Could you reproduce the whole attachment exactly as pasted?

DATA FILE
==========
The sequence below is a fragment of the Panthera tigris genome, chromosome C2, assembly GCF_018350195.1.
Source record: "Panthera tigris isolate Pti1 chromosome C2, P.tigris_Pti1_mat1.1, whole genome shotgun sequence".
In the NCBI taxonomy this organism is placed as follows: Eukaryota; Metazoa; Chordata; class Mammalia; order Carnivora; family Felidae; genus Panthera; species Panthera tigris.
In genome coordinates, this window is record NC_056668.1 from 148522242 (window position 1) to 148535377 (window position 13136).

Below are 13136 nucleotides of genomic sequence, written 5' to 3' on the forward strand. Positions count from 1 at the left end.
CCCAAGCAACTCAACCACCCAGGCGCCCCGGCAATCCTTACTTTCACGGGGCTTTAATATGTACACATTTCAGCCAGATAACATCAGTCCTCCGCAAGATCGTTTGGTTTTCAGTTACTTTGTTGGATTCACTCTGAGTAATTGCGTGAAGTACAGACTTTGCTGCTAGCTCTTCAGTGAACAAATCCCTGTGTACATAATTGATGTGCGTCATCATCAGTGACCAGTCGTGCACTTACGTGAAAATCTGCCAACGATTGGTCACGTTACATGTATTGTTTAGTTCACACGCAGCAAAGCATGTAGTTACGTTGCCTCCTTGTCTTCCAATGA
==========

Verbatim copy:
The sequence below is a fragment of the Panthera tigris genome, chromosome C2, assembly GCF_018350195.1.
Source record: "Panthera tigris isolate Pti1 chromosome C2, P.tigris_Pti1_mat1.1, whole genome shotgun sequence".
In the NCBI taxonomy this organism is placed as follows: Eukaryota; Metazoa; Chordata; class Mammalia; order Carnivora; family Felidae; genus Panthera; species Panthera tigris.
In genome coordinates, this window is record NC_056668.1 from 148522242 (window position 1) to 148535377 (window position 13136).

Below are 13136 nucleotides of genomic sequence, written 5' to 3' on the forward strand. Positions count from 1 at the left end.
CCCAAGCAACTCAACCACCCAGGCGCCCCGGCAATCCTTACTTTCACGGGGCTTTAATATGTACACATTTCAGCCAGATAACATCAGTCCTCCGCAAGATCGTTTGGTTTTCAGTTACTTTGTTGGATTCACTCTGAGTAATTGCGTGAAGTACAGACTTTGCTGCTAGCTCTTCAGTGAACAAATCCCTGTGTACATAATTGATGTGCGTCATCATCAGTGACCAGTCGTGCACTTACGTGAAAATCTGCCAACGATTGGTCACGTTACATGTATTGTTTAGTTCACACGCAGCAAAGCATGTAGTTACGTTGCCTCCTTGTCTTCCAATGA